Total mycolic acid methyl ester fractions were isolated from 24 representatives of Mycobacterium tuberculosis, Mycobacterium bovis (including BCG), Mycobacterium microti, Mycobacterium kansasii and Mycobacterium avium. The total mycolate functional group composition was estimated from 1H-NMR spectra. Mycolates were separated into α-mycolates, methoxymycolates and ketomycolates and each class was further separated by argentation chromatography into mycolates with no double bonds, with one trans-double bond and with one cis-double bond. Mass spectrometry revealed the mycolate chain lengths and 1H-NMR the cis- and trans-double bond and cyclopropane ring content. The same species had similar mycolate profiles; the major type of each class had cis- or trans-cyclopropane rings and lacked double bonds. Minor proportions of possible unsaturated precursors of the cyclopropane mycolates were commonly encountered. Among unusual α-mycolates, many strains had tricyclopropyl components with chains extended by 6 to 8 carbons. Significantly, M. tuberculosis (Canetti) and M. avium had α-mycolates with a trans-double bond and cyclopropane ring, whose chain lengths suggested a relationship to possible precursors of oxygenated mycolates. The methoxy- and ketomycolates from a majority of M. tuberculosis strains had minor amounts of components with additional cyclopropane rings, some of whose chains were also extended by 6 to 8 carbons. These latter mycolates were major components in the attenuated M. tuberculosis H37Ra strain, whose mycolate profile was distinct from those of other strains of M. tuberculosis.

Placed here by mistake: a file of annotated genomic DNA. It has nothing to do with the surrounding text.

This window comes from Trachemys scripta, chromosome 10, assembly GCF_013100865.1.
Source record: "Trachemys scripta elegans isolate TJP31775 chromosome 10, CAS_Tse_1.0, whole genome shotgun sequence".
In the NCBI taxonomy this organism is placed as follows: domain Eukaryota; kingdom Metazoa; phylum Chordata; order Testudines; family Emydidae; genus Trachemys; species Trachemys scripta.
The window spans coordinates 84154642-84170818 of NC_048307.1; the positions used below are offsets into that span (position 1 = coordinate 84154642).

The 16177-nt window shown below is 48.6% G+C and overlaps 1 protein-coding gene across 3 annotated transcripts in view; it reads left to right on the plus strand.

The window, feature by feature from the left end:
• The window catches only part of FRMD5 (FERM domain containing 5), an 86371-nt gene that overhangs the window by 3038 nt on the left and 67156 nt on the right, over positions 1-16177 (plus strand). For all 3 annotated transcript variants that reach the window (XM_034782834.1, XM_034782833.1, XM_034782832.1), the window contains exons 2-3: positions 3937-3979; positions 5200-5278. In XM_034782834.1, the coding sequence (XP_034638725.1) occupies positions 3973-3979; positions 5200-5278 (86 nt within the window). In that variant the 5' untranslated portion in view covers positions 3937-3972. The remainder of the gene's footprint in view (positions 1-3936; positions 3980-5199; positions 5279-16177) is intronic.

N 3-(4-Methoxyfumaroyl)-l-2,3-diaminopropanoic acid (FMDP), a specific and potent inactivator of glucosamine-6-phosphate (GlcN-6-P) synthase from Candida albicans, exhibits relatively poor anticandidal activity, with an MIC value amounting to 50 μg ml−1 (200 μM). Uptake of FMDP into C. albicans cells follows saturation kinetics and is sensitive to the action of metabolic inhibitors, thus indicating the active transport mechanism. However, the acetoxymethyl ester of FMDP penetrates the fungal cell membrane by free diffusion and is rapidly hydrolysed by C. albicans cytoplasmic enzymes to release the free FMDP. This mechanism gives rise to continuous accumulation of the enzyme inhibitor and results in higher antifungal activity of the FMDP ester (MIC=3·1 μg ml−1, 10 μM). These results show that the ‘pro-drug’ approach can be successfully applied for the enhancement of antifungal activity of glutamine analogues that inhibit GlcN-6-P synthase.